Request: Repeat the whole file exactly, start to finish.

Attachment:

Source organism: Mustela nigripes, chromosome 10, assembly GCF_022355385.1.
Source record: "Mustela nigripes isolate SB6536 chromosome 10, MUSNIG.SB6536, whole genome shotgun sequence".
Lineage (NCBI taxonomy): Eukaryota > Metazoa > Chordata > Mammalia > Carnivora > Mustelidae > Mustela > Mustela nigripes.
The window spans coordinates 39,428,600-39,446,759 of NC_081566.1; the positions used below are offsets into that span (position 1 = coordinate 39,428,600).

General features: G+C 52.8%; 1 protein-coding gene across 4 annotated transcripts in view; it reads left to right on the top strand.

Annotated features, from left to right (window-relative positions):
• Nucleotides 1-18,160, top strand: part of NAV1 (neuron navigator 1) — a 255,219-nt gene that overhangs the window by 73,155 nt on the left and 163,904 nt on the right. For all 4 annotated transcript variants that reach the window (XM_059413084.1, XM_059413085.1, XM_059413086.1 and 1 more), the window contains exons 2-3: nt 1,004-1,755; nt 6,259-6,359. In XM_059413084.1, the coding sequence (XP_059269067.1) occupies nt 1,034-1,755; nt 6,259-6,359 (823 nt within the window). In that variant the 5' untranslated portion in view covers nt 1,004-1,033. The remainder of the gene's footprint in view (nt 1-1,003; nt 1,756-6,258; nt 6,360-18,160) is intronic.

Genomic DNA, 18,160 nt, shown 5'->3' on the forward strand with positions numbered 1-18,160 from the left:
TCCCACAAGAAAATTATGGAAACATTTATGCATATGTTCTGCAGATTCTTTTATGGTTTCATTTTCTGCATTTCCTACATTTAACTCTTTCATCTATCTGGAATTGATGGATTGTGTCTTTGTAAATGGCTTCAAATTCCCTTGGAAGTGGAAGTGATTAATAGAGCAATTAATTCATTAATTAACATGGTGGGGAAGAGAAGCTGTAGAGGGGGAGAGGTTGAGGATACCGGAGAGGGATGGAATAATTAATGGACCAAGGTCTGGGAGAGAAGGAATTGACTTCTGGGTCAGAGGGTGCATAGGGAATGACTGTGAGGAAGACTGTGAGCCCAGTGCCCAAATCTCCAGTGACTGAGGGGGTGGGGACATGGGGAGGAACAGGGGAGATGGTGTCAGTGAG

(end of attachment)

Source organism: Mustela nigripes, chromosome 10, assembly GCF_022355385.1.
Source record: "Mustela nigripes isolate SB6536 chromosome 10, MUSNIG.SB6536, whole genome shotgun sequence".
Lineage (NCBI taxonomy): Eukaryota > Metazoa > Chordata > Mammalia > Carnivora > Mustelidae > Mustela > Mustela nigripes.
The window spans coordinates 39,428,600-39,446,759 of NC_081566.1; the positions used below are offsets into that span (position 1 = coordinate 39,428,600).

General features: G+C 52.8%; 1 protein-coding gene across 4 annotated transcripts in view; it reads left to right on the top strand.

Annotated features, from left to right (window-relative positions):
• Nucleotides 1-18,160, top strand: part of NAV1 (neuron navigator 1) — a 255,219-nt gene that overhangs the window by 73,155 nt on the left and 163,904 nt on the right. For all 4 annotated transcript variants that reach the window (XM_059413084.1, XM_059413085.1, XM_059413086.1 and 1 more), the window contains exons 2-3: nt 1,004-1,755; nt 6,259-6,359. In XM_059413084.1, the coding sequence (XP_059269067.1) occupies nt 1,034-1,755; nt 6,259-6,359 (823 nt within the window). In that variant the 5' untranslated portion in view covers nt 1,004-1,033. The remainder of the gene's footprint in view (nt 1-1,003; nt 1,756-6,258; nt 6,360-18,160) is intronic.

Genomic DNA, 18,160 nt, shown 5'->3' on the forward strand with positions numbered 1-18,160 from the left:
TCCCACAAGAAAATTATGGAAACATTTATGCATATGTTCTGCAGATTCTTTTATGGTTTCATTTTCTGCATTTCCTACATTTAACTCTTTCATCTATCTGGAATTGATGGATTGTGTCTTTGTAAATGGCTTCAAATTCCCTTGGAAGTGGAAGTGATTAATAGAGCAATTAATTCATTAATTAACATGGTGGGGAAGAGAAGCTGTAGAGGGGGAGAGGTTGAGGATACCGGAGAGGGATGGAATAATTAATGGACCAAGGTCTGGGAGAGAAGGAATTGACTTCTGGGTCAGAGGGTGCATAGGGAATGACTGTGAGGAAGACTGTGAGCCCAGTGCCCAAATCTCCAGTGACTGAGGGGGTGGGGACATGGGGAGGAACAGGGGAGATGGTGTCAGTGAG